Alexandria Library -- Special Collections

Document of the Month

February 2004

Letter from Samuel W. Tucker to Alexandria Library, February 13, 1940

William Evans, Otto L. Tucker, Edward Gaddis, Morris Murray, Clarence Strange Tucker's letter to Alexandria Library  Samuel Wilbert Tucker, June 18, 1913-October 19, 1990
Photo images appear courtesy of the Alexandria Black History Resource Center

On August 21, 1939, five young black men -- William Evans, Otto L. Tucker, Edward Gaddis, Morris Murray, Clarence Strange -- staged a "sit-down strike" at the whites-only Alexandria Library at 717 Queen Street. One by one they entered the building and asked to register for a library card. As each well dressed visitor was refused, he took a seat and began to read a book. Librarian Katharine H. Scoggin called the police who arrested the men for disorderly conduct. The lookout, Clarence's brother Robert, ran to the office of attorney Samuel W. Tucker with the news. When Tucker convinced the police that no law had been broken, the five young men were charged with disorderly conduct.

Samuel W. Tucker, at age 26, had planned and coordinated the demonstration in order to test the legality of excluding African-Americans from a public facility. He recruited the men (including his younger brother) and drilled them in preparation for what might happen.

Interestingly, the Alexandria Gazette published their home addresses in news articles about the event. (Members of four of the five families were registered to vote -- see Voter Registration in Alexandria, Virginia, African-Americans, 1902-1954).

City Attorney Armistead L. Boothe, vice president of the Library Board, stalled for time. Instead of integrating the library, the city moved quickly to build a "colored library" in the Parker-Gray neighborhood. The library, named for Reverend Robert H. Robinson, opened April 23, 1940. It is now the location of the Alexandria Black History Resource Center.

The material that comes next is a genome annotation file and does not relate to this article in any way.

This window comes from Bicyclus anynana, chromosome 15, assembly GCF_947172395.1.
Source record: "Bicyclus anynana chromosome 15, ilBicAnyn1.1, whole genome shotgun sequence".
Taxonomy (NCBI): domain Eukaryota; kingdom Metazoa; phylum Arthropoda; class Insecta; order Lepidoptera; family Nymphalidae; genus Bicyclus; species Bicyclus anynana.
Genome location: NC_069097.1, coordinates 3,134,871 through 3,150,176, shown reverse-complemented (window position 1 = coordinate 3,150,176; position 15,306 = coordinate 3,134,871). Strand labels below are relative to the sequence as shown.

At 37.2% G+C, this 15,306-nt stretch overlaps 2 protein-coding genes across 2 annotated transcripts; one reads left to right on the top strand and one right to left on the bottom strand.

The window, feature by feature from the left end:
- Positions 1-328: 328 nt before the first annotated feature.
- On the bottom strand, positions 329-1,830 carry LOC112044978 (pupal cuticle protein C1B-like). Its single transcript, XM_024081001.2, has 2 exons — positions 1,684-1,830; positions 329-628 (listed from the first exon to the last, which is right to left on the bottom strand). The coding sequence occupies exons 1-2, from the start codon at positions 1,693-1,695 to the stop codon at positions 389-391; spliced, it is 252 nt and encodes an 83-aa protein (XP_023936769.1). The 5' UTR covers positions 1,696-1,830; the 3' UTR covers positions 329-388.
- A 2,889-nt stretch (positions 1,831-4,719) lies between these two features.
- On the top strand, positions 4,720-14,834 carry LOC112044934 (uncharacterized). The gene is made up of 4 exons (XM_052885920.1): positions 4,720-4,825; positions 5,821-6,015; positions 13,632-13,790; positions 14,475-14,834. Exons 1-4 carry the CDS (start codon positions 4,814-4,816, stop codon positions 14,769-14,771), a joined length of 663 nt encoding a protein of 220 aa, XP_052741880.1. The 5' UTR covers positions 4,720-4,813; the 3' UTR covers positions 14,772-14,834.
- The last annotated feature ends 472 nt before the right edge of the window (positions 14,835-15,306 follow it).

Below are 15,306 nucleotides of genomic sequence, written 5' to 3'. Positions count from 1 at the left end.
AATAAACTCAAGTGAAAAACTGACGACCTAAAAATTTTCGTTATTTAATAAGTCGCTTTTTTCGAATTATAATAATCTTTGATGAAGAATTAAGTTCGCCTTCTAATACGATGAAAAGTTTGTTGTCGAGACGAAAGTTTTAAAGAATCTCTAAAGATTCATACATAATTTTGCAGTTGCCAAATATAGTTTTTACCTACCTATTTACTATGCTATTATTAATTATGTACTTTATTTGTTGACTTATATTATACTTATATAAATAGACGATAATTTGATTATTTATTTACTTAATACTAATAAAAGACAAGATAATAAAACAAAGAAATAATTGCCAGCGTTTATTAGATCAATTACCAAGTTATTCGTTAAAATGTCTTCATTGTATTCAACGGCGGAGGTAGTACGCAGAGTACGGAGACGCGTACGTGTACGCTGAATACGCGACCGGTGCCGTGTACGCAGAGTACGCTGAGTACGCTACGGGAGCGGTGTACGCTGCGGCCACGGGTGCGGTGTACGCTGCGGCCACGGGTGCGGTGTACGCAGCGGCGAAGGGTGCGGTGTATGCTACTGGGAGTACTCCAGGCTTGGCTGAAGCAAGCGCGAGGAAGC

Tucker's letter stated that he would "refuse to accept a card to be used at the library to be constructed and operated at Alfred and Wythe Streets in lieu of card to be used at the existing library on Queen Street."

Samuel Wilbert Tucker was born in Alexandria on June 18, 1913. After receiving a Bachelor of Arts degree from Howard University in 1933, he read for the law under Alexandria attorney Thomas M. Watson and was admitted to the Virginia Bar in July 1934 at age 20. Tucker's career included groundbreaking civil rights cases across the state. He served as the lead lawyer for the National Association for the Advancement of Colored People (NAACP) in Virginia and was a founding partner in the prominent Richmond law firm Hill, Tucker and Marsh. Tucker died on October 19, 1990.

Ten years later, a new elementary school in Alexandria was officially dedicated the Samuel W. Tucker Elementary School.

The sit-in is chronicled in a documentary called Out of Obscurity. Copies may be borrowed from Alexandria Library.


Related Sources
  • Manuscript Box 98J, Folder J: Alexandria Library -- Administration, Correspondence, 1937-1944
  • Out of Obscurity (videotape)
  • Vertical File: Alexandria Library -- Sit-in, 1939
  • Vertical File: Biography -- Tucker, Samuel W.

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